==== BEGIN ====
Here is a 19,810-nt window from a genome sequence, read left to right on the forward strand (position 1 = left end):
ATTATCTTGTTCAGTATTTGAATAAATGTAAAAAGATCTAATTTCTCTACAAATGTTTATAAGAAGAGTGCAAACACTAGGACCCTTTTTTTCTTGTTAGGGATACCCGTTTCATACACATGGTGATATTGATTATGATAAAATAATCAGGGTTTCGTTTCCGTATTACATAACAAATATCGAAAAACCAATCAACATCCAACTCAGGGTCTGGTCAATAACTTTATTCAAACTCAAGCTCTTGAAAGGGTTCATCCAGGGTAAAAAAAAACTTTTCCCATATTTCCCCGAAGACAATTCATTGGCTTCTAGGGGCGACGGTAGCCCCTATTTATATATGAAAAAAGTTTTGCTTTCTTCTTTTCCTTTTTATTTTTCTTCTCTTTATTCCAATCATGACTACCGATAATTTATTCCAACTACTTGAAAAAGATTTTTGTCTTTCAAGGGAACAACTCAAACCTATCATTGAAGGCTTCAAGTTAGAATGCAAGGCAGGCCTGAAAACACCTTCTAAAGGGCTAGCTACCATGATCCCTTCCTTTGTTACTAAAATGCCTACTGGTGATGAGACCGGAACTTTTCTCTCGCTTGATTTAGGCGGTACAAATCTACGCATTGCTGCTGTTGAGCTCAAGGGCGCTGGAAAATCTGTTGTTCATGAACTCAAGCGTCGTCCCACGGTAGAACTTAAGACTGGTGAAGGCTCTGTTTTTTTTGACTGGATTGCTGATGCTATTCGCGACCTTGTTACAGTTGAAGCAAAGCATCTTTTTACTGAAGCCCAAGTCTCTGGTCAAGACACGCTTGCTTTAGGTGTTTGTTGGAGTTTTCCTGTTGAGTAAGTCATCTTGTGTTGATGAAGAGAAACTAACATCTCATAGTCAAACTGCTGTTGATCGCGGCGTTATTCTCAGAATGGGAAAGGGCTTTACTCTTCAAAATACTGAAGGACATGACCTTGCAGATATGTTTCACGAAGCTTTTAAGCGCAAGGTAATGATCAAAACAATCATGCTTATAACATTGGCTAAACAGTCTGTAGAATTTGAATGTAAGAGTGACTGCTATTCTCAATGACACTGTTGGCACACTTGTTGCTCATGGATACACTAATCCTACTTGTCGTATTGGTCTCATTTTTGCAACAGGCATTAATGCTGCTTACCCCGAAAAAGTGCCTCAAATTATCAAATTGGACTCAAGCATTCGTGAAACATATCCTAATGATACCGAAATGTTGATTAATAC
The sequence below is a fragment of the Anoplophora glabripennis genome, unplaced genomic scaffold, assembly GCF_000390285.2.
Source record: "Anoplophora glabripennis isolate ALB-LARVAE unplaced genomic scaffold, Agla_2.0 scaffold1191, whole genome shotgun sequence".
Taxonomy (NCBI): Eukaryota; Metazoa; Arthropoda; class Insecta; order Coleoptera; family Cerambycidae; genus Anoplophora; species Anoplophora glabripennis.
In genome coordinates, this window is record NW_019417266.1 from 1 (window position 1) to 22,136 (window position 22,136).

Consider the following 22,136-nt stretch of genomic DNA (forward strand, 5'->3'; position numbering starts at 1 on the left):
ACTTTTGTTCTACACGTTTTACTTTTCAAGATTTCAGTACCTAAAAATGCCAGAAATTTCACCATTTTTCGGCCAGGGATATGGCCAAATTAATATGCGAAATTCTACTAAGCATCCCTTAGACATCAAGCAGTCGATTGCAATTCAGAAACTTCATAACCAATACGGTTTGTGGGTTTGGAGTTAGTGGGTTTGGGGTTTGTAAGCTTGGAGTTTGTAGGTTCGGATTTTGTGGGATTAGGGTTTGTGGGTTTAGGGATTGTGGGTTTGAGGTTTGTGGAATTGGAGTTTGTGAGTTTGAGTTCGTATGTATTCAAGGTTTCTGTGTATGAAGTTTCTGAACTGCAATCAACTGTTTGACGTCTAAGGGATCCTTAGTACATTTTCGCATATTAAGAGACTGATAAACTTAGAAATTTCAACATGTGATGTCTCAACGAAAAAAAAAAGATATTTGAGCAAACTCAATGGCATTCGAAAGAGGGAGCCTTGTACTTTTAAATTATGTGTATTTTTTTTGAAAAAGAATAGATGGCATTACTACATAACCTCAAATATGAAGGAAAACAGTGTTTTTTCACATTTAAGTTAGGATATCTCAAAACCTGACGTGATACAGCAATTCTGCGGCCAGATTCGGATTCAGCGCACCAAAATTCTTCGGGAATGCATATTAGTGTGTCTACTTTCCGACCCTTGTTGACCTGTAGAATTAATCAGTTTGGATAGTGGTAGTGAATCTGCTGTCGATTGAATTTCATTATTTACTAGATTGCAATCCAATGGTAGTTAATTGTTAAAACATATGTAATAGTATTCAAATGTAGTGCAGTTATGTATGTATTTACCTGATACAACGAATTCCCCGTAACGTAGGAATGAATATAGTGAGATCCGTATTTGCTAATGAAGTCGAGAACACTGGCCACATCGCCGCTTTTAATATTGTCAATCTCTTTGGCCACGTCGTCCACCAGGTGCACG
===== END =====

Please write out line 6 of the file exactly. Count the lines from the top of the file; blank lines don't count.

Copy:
In genome coordinates, this window is record NW_019417266.1 from 1 (window position 1) to 22,136 (window position 22,136).